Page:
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"The Devil In Pew Number Seven"
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Rebecca Nichols Alonzo, a very lovely woman whom I was privileged to get to know this past spring — as our sons played baseball together — she knows firsthand how difficult it can be to forgive. But she also knows the freedom and the power of forgiveness in a very real way, and she gives a riveting and powerful testimony of that freedom in her autobiography, The Devil in Pew Number Seven.

Rebecca had every reason in the world to harbor resentment and hatred. The firstborn child of a pastor in Sellerstown, North Carolina, Rebecca recounts the terror that was unleashed on her family for a period of six years by a man obsessed with controlling the church, who would stop at nothing to eliminate anyone who got in his way. It started with anonymous threatening phone calls and letters and progressed to drive-by shootings and bombs. And then, when Rebecca was only 7 years old, her world came crashing down as a gunman walked into her home and shot both of her parents, while she and her 3-year-old brother watched in horror.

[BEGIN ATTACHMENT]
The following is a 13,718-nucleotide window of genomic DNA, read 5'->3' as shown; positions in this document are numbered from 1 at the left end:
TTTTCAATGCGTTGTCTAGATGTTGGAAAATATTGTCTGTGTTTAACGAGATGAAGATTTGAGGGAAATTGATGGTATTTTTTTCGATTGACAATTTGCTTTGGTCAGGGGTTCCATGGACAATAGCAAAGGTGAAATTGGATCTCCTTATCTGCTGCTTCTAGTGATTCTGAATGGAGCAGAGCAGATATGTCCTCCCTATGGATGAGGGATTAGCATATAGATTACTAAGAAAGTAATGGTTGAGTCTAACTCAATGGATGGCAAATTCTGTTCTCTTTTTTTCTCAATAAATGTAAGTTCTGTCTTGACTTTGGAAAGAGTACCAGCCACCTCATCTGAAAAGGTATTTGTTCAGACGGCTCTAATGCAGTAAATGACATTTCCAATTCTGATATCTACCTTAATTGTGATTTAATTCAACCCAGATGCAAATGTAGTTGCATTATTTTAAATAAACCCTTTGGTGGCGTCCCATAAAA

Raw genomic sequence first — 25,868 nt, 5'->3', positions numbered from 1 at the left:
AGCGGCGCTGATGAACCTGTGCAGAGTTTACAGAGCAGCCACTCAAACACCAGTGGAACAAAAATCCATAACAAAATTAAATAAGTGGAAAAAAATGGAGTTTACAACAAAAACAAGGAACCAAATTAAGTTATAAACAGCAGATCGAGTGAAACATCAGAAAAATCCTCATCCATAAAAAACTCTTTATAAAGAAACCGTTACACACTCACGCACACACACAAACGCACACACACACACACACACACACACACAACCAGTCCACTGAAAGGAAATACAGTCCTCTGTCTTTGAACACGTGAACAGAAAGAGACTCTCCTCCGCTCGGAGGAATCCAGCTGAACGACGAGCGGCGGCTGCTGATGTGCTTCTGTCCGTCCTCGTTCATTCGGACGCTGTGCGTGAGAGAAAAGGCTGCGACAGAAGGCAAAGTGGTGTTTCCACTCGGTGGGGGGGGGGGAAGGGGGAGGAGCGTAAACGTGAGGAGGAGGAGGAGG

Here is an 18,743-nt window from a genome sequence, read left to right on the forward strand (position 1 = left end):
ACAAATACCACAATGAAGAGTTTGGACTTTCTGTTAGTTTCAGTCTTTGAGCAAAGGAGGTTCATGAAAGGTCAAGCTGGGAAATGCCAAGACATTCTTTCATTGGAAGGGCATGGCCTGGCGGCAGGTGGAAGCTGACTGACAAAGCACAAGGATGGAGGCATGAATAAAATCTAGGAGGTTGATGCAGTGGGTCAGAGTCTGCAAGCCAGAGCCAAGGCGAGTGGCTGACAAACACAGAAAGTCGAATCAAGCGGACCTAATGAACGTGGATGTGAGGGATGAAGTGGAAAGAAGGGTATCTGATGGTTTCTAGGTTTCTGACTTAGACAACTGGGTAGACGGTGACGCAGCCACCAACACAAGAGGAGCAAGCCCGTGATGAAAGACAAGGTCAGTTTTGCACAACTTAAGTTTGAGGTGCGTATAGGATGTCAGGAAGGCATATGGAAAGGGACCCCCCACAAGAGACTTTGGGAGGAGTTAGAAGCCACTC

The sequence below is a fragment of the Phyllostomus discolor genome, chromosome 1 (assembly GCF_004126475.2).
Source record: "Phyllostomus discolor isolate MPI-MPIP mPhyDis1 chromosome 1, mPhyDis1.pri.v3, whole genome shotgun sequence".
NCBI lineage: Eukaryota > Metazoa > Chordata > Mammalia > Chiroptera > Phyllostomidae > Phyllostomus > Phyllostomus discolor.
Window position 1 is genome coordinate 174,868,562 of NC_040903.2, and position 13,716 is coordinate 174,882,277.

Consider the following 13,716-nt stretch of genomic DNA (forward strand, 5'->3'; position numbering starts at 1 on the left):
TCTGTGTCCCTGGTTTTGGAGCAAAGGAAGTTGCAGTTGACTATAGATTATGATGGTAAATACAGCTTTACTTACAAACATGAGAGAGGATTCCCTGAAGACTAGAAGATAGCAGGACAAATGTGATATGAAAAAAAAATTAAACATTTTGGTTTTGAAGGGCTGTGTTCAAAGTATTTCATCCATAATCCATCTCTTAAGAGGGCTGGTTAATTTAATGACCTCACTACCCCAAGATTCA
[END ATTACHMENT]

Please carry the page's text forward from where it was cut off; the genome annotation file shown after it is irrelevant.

Rebecca’s story is captivating, and I found it difficult to put down. I was deeply moved as I read the devastating account of the unimaginable horror that she and her family endured. But her story didn’t end there. In fact, possibly the most intriguing part of the book is her testimony of forgiveness in the midst of deep pain and loss, and her commitment to God’s calling on her life — to share the message of His love to an unforgiving world. I highly recommend The Devil in Pew Number Seven, as it is sure to inspire and even to challenge readers who are struggling with forgiveness in their own lives.